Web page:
First flagged by TechCrunch, Ether has just launched as a sort of eBay for services. You can sign up, get an Internet phone number, and start offering your expertise over the Net.
If this sounds familiar, it should. Keen.com, the precursor to Ingenio, which is the company launching Ether, tried the same basic idea in the late 1990s--and it devolved into an Internet psychic line. After that, the company morphed into Ingenio, which offers pay-per-call services. Except at Keen, you can click a link for "professional services" and get what looks like yet another service that looks similar to Ether, provided by ... Ingenio. Yikes. Are you confused too?
Although I can see the potential value in an easy way for people to offer (and find) expertise with a simple phone call, I'm not sure that somewhat slicker technology will overcome the basic obstacles: Why would I want to pay in advance to talk to someone or get content from them if I don't know who they are? And under what circumstances will I want this over the phone?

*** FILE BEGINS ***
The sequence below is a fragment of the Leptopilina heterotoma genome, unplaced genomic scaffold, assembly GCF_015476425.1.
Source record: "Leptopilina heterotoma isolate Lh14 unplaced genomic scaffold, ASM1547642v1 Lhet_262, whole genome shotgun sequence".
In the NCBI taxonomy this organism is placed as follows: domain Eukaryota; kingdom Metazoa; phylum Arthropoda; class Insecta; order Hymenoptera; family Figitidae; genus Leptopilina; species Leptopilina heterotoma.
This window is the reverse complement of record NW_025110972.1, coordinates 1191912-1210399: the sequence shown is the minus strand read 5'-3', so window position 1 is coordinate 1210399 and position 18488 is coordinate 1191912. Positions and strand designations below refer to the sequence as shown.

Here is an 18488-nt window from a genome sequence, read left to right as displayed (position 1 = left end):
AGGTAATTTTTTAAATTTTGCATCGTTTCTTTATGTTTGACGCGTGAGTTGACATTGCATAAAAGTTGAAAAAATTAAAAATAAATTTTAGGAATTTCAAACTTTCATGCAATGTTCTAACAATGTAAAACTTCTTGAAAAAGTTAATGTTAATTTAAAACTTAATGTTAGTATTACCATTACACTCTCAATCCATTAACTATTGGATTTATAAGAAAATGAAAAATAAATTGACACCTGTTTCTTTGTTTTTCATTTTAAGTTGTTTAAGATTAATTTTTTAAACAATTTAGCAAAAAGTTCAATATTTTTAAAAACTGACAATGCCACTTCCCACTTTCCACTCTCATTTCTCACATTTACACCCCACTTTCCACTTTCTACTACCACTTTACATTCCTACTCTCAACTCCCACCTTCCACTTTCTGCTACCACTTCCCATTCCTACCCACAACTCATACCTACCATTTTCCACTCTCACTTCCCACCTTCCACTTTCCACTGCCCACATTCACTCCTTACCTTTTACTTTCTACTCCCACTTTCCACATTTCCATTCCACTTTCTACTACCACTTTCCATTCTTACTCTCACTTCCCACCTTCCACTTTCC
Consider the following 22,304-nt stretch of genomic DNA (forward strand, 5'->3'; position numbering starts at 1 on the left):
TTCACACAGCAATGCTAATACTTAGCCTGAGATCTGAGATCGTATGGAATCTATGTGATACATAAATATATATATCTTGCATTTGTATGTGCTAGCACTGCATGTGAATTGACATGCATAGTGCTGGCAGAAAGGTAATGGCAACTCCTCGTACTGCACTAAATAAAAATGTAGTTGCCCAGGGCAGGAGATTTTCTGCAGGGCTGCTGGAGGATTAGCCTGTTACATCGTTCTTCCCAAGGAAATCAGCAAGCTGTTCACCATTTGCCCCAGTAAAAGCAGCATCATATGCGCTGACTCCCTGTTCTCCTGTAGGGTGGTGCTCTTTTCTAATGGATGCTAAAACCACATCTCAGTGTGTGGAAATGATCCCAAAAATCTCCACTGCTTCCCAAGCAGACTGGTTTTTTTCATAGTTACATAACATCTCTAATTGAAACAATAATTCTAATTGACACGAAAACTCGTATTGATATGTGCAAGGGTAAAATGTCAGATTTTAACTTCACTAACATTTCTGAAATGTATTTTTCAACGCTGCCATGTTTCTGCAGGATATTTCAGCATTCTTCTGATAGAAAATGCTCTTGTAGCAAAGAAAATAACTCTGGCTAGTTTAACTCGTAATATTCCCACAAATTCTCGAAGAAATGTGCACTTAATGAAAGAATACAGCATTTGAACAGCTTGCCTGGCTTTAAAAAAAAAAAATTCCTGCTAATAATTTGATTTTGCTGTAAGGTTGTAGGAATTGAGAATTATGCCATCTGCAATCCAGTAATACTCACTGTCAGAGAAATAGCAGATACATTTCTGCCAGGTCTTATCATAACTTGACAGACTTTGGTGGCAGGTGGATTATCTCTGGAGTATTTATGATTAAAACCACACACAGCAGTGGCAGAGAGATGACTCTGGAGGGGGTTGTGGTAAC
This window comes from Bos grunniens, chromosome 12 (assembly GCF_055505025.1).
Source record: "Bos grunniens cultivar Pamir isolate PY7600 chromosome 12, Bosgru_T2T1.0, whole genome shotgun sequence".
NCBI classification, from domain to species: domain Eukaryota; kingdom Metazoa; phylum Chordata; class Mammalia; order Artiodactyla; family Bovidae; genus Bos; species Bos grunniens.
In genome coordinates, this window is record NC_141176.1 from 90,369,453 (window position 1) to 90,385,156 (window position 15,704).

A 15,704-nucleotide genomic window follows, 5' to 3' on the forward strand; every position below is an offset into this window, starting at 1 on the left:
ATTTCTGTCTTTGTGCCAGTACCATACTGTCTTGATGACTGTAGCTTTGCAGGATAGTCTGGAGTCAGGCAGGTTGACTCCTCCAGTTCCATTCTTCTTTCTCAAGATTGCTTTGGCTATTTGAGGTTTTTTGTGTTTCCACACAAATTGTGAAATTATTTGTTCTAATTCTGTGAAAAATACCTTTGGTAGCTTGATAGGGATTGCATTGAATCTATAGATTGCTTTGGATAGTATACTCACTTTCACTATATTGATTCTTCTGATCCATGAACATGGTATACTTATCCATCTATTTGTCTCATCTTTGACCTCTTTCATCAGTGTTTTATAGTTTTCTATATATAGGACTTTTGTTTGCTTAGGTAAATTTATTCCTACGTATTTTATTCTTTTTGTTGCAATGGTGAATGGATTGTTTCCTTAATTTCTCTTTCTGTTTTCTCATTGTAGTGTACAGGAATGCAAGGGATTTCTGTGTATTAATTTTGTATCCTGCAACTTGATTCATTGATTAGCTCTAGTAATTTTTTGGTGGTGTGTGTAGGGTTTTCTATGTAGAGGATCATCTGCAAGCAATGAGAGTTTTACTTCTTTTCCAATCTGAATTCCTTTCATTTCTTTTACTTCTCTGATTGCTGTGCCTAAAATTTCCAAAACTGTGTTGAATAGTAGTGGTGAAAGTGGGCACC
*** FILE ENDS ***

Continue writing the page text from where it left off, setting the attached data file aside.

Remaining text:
Apologies to Ingenio/Ether if I'm missing something before having talked to them about it. Mitch Ratcliffe offers some interesting possibilities for it, and so do Robert Scoble and Pete Cashmore. Ether's blog also explains that Ether is much more distributed than Ingenio's related services, potentially contained right inside blogs and other Web sites. Maybe that's the key to the reputation problem. But I don't know if this will end up being the killer Web app for services that has so far eluded so many.